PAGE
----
6.8/10
29,832
127 user 19 critic

Who Am I? (1998)

Ngo si seoi (original title)
A secret agent loses his memory after falling from a crashing helicopter. He is then chased by a number of other agency operatives, but he has no idea why.

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2 wins & 9 nominations. See more awards »

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Cast

Cast overview, first billed only:
...
Michelle Ferre ...
Christine Stark
Mirai Yamamoto ...
Yuki
Ron Smerczak ...
Morgan
...
General Sherman
Ton Pompert ...
CIA Chairman (as Tom Pompert)
...
CIA Secretary (as Gloria Simon)
Fred van Ditmarsch ...
Airforce (as Johan van Ditmarsch)
Fritz Krommenhoek ...
Navy
Dick Rienstra ...
Army
Rinaldo van Ommeren ...
Army Assistant
Pim Daane ...
Marine
Jeremiah Flemming ...
Marine Assistant
Neil Berger ...
Secretary
Dik Brinksma ...
NAT Security Officer
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Storyline

Jackie Chan, a top secret militant soldier, crashes into the South African jungle after his mission of kidnapping three scientists (who were experimenting with a powerful mineral) has gone awry. Waking up in a village of local natives, Chan has no memory of who he is, thus being addressed as "Who Am I". His journey with aid from two female sidekicks to find out his identity leads him all the way to Rotterdam where he coincidentally discovers the location of the organization that kidnapped the three scientists. With no memory, Chan is thirsty for answers by any means necessary. Written by commanderblue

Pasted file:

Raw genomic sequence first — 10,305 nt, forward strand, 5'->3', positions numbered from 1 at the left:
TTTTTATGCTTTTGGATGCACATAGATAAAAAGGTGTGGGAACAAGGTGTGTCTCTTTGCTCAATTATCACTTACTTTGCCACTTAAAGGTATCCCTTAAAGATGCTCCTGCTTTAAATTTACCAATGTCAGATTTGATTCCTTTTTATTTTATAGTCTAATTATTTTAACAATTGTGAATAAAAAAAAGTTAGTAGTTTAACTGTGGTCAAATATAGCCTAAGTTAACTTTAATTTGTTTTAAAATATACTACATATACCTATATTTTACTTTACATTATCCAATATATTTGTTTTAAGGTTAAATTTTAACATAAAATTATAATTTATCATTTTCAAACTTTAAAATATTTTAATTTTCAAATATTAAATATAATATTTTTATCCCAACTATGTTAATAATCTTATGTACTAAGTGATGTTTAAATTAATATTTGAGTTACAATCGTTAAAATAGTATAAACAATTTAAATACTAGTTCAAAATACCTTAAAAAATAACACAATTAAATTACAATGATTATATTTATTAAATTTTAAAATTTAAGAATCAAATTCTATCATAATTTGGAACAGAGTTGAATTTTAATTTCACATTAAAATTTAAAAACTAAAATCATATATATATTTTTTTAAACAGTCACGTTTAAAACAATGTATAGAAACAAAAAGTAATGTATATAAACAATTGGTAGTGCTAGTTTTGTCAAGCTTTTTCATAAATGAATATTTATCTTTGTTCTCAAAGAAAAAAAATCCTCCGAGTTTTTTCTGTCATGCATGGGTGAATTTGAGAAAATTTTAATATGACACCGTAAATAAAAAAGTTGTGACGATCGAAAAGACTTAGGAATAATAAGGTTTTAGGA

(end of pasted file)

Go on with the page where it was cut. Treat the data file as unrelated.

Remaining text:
Plot Summary | Plot Synopsis

Taglines:

Fight now. Ask questions later.


Motion Picture Rating (MPAA)

Rated PG-13 for martial arts action violence | See all certifications »

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Details

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Release Date:

17 January 1998 (Hong Kong)  »

Also Known As:

Jackie Chan's Who Am I?  »

Company Credits

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Technical Specs

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Sound Mix:

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Aspect Ratio:

2.35 : 1
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Did You Know?

Trivia

In the movie, you saw Hotel Room # 1954 - the year Jackie Chan was born. See more »

Goofs

When Jackie is fighting the second assassin on the roof the assassin's shoes change in different shots. See more »

Quotes

Morgan's hitman: Game's over, let's finish him!
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Crazy Credits

In the tradition of every Jackie Chan film, outtakes appear under the end credits. All of Jackie's outtakes involve bloopers only. The only injury on the outtakes is a stunt driver being brought out on a stretcher. See more »

Connections

Referenced in Mission: Impossible - Ghost Protocol (2011) See more »

Soundtracks

Wo Shi Shui (Who Am I?)
Written by Chan Mo
Performed by Emil Chow Wah-Kin
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Frequently Asked Questions

See more (Spoiler Alert!) »

User Reviews

Campy Over-the-Top Cartoon Fun!
1 October 2004 | by (NYC, NY) – See all my reviews